Over half of global exports come from countries that fail to punish foreign bribery

Issued by Transparency International Secretariat



Translations: ZH | RU | ES


Berlin, 12 September 2018 – Most of the world’s biggest exporters are failing to punish corporations paying bribes overseas, Transparency International revealed today. 

The anti-corruption organisation has released the 2018 edition of its Exporting Corruption report, rating countries based on their enforcement against foreign bribery under the OECD Anti-Bribery Convention.

The report finds that only 11 of the 44 jurisdictions rated conduct active or moderate enforcement against companies bribing abroad. These are Germany, Israel, Italy, Norway, Switzerland, the United Kingdom and the United States (active enforcement); and Australia, Brazil, Portugal and Sweden (moderate enforcement). Together, these countries are responsible for 30.8 per cent of world exports.

Brazil and Israel have dramatically improved their ratings, up from little or no enforcement in 2015.

Four countries, accounting for 6.7 per cent of world exports, have declining levels of enforcement – Austria, Canada, Finland and South Korea – with the biggest slide in Finland.

For the first time, this year’s report evaluates China, the world’s largest exporter, as well as India, Singapore and Hong Kong, which are each responsible for more than two per cent of global exports but are not signatories to the OECD Convention. They are, however, parties to the UN Convention against Corruption, which also calls for enforcement against foreign bribery. Transparency International urges them to join the OECD Anti-Bribery Convention.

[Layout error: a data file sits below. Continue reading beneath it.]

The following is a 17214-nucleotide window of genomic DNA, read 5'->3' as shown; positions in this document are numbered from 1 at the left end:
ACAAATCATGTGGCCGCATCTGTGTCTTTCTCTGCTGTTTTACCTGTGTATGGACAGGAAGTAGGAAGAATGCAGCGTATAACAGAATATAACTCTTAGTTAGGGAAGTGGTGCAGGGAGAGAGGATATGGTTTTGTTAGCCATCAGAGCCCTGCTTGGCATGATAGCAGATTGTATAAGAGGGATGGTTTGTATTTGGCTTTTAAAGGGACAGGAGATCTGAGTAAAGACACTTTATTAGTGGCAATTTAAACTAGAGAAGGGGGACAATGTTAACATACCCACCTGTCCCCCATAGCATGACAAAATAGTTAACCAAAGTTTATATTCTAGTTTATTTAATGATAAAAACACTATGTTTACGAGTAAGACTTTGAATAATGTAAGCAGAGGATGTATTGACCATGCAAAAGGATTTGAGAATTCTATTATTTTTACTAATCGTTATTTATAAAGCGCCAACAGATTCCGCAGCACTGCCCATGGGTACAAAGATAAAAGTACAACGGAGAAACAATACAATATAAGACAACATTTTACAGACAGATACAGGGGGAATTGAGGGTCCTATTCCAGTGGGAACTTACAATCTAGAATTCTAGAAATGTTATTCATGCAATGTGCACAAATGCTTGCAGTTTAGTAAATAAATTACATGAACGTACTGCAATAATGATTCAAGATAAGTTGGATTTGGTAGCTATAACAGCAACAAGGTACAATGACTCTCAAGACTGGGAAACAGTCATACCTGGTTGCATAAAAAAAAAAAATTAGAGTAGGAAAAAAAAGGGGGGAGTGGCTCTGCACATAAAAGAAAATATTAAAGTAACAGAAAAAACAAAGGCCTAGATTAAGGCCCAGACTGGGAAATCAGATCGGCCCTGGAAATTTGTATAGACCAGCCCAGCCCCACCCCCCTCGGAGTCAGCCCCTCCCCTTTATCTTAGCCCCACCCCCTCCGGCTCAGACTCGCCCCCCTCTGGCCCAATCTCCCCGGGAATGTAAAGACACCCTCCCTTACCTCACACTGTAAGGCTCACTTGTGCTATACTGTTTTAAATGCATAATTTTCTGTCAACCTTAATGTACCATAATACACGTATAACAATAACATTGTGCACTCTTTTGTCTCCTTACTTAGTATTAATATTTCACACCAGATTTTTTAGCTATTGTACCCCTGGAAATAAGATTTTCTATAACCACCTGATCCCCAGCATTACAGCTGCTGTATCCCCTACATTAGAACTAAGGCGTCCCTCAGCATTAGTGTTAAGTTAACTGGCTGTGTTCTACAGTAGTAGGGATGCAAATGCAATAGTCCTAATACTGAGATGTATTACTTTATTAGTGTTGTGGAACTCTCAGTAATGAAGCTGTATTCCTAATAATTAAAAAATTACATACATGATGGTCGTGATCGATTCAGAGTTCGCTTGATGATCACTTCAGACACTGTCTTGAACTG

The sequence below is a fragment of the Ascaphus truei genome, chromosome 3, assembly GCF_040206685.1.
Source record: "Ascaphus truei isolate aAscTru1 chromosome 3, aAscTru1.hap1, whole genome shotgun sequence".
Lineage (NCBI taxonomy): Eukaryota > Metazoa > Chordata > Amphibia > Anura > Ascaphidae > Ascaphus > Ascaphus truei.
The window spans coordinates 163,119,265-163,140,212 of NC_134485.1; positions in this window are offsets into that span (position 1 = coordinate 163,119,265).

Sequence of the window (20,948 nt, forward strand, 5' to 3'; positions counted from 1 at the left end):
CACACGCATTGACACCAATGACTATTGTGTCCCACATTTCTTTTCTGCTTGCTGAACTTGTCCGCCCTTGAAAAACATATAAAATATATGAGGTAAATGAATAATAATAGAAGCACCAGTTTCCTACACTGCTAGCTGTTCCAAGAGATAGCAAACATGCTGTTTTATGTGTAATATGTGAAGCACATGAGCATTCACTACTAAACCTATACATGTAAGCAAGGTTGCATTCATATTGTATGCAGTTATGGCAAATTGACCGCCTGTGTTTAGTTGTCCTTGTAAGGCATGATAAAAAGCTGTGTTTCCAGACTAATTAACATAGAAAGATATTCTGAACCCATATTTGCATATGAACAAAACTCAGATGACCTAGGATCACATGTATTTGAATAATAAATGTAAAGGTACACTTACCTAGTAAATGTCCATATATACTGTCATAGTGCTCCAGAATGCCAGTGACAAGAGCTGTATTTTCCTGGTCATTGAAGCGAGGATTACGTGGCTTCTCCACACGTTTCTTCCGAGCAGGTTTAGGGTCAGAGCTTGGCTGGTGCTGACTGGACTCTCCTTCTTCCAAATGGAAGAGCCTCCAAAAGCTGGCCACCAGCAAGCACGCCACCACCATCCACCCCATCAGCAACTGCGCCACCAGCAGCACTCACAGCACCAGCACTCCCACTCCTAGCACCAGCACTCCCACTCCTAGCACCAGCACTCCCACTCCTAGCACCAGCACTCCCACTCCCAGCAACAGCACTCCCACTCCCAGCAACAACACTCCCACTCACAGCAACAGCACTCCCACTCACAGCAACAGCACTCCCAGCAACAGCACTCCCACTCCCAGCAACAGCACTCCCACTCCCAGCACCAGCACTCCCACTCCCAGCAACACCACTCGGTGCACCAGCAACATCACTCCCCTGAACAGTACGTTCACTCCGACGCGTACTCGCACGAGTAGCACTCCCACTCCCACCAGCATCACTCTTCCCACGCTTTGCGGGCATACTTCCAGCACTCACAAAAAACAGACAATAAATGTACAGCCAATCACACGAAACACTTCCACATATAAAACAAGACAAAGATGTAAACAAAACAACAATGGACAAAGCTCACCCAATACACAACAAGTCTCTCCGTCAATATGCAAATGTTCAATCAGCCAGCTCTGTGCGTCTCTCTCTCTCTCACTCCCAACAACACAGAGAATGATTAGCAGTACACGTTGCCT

These four exporters, all non-signatories to the OECD Convention, are in the “Little or No Enforcement” category. All together, the 33 countries in the “Limited” and “Little or No Enforcement” categories account for approximately 52 per cent of world exports. China alone contributes 10.8 per cent of the total.

“It is unacceptable that so much of world trade is susceptible to consequence-free corruption,” said Delia Ferreira Rubio, Chair of Transparency International. “Governments have promised to implement and enforce laws against bribing foreign officials under the OECD and UN conventions. Yet many are not even investigating major cases of grand corruption, which involve state owned enterprises and senior politicians. These have an especially corrosive effect, and ultimately impact the ordinary citizens of the country the hardest.”  

The OECD Convention requires signatory countries to criminalise bribery of foreign public officials and introduce related measures. Transparency International examined the countries’ enforcement according to available data from the past four years, relative to their share of global exports, and ranked them in four categories: “Active,” “Moderate,” “Limited,” and “Little or No” enforcement. The countries reviewed are responsible for more than 80 per cent of world exports.